There are now only 74 Southern Resident Killer Whales (SRKWs). We are witnessing a slow-motion SRKW extinction. Since 1998, only 40 SRKW calves have survived and no newborn whales have survived since 2015. The SRKW population is the only orca population listed as endangered by the Canadian Species at Risk Act (SARA) (1). SRKWs are found from Alaska to California and feed almost exclusively on Chinook salmon. Three main stressors to this dwindling population are noise pollution from increased vessel traffic, ocean contaminants, and declines in Chinook salmon (2). Vessel noise affects social communication and echolocation in orcas (3). SRKWs rely on echolocation for navigation and hunting. Difficulty in finding prey is amplified by lack of Chinook salmon combined with vessel noise (1, 2). The Haro Strait off the coast of British Columbia, Canada is one of the loudest areas along the Pacific Coast and is the summertime feeding habitat of SRKWs. Reducing vessel speed to 11.8 kt can reduce underwater vessel noise by 3 dB.

    Fisheries and Oceans Canada (DFO) and the United States National Oceanic and Atmospheric Administration (NOAA) have implemented regulations attempting to mitigate the stress on the orca population. DFO is working with U.S. agencies to coordinate measures to reduce underwater noise impacts on the SRKWs (4). In 2017, DFO Canada published an action plan that outlines measures to aid in the r...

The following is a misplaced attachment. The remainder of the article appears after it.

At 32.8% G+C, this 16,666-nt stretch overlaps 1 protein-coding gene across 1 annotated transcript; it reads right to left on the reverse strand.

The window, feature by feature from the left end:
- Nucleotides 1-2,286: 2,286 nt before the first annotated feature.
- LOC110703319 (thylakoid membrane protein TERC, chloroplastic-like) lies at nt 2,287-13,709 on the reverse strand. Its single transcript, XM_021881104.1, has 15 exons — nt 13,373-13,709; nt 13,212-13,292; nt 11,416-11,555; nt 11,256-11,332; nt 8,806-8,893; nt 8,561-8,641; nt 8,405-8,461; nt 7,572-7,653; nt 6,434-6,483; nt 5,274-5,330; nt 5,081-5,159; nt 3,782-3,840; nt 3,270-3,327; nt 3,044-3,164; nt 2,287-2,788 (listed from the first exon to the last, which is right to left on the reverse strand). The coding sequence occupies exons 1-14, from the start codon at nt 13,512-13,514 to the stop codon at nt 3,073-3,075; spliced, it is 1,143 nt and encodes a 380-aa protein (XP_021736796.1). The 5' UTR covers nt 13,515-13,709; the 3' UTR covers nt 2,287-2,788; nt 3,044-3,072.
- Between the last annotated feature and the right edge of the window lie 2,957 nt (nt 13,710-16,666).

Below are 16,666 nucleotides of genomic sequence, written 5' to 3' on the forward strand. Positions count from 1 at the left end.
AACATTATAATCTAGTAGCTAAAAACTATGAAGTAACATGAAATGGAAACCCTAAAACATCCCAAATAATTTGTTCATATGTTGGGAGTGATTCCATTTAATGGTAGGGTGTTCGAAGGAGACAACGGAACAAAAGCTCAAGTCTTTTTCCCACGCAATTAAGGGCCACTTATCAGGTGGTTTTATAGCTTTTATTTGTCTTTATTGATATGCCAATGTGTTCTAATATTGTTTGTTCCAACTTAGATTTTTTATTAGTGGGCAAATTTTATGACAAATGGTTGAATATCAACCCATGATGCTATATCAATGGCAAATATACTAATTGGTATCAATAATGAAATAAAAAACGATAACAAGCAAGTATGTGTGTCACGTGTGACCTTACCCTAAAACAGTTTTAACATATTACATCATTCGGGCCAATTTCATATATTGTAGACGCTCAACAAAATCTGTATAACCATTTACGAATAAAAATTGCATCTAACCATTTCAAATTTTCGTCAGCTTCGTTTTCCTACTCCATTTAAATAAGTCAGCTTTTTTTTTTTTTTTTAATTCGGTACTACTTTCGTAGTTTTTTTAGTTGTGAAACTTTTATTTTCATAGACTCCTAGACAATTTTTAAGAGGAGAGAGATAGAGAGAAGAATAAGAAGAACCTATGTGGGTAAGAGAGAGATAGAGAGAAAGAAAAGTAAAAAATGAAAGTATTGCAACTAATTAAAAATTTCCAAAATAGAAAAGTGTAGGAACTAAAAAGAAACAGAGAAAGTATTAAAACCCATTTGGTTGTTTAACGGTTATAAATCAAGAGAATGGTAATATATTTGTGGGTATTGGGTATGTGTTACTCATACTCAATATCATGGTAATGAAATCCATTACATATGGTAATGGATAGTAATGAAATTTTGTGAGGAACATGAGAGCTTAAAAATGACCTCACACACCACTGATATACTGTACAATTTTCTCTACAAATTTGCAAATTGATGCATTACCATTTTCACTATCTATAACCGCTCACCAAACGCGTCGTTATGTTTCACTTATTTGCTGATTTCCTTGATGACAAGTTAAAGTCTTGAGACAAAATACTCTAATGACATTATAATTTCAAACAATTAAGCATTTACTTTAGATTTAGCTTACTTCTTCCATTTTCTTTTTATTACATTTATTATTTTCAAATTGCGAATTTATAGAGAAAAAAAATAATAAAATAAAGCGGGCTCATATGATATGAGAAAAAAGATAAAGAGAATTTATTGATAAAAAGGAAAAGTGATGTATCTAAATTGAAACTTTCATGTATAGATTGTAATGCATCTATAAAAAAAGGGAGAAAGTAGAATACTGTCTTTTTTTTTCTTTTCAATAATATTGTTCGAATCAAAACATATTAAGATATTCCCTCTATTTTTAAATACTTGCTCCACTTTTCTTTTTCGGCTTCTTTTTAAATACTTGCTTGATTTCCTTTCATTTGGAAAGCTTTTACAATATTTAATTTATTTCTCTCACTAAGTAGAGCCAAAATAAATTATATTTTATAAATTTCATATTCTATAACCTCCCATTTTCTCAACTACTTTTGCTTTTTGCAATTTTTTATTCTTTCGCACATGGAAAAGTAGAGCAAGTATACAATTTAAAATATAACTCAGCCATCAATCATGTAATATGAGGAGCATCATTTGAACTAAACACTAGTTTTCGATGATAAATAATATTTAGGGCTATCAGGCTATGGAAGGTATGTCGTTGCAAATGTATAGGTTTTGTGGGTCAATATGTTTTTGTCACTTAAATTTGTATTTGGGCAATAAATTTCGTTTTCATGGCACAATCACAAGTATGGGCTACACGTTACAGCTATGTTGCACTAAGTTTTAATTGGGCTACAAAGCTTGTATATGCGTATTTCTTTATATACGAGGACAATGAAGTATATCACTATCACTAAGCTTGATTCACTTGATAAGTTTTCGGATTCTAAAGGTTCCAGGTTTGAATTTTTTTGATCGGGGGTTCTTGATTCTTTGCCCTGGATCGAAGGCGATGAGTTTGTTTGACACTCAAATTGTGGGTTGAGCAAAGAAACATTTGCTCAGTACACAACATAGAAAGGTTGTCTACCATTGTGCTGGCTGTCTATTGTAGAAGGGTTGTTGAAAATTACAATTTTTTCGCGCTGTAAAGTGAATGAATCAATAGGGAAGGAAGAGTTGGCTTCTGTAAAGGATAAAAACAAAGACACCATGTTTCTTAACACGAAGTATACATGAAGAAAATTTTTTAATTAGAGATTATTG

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    Competing Interests: None declared.
  • RE: PCBs to decline, not killer whales
    • John Elliott, Research Scientist, Environment and Climate Change Canada
    • Other Contributors:
      • Andrew Trites, Professor, University of British Columbia

    Desforges et al. (28 Sep, p 1373–1376) predict that exposure to PCBs will cause an apocalyptic global collapse of killer whale populations residing near industrialized regions over the next 100 years. However, their contention is not supported by data both on PCB persistence and killer whale dynamics along the west coast of North America. Erroneous conclusions about the demise of killer whales not only demean the substantial efforts made in North America to manage PCB contamination (1), but also distract from the more important problems facing killer whales of increased shipping, underwater noise, and threats to their food supplies (2, 3).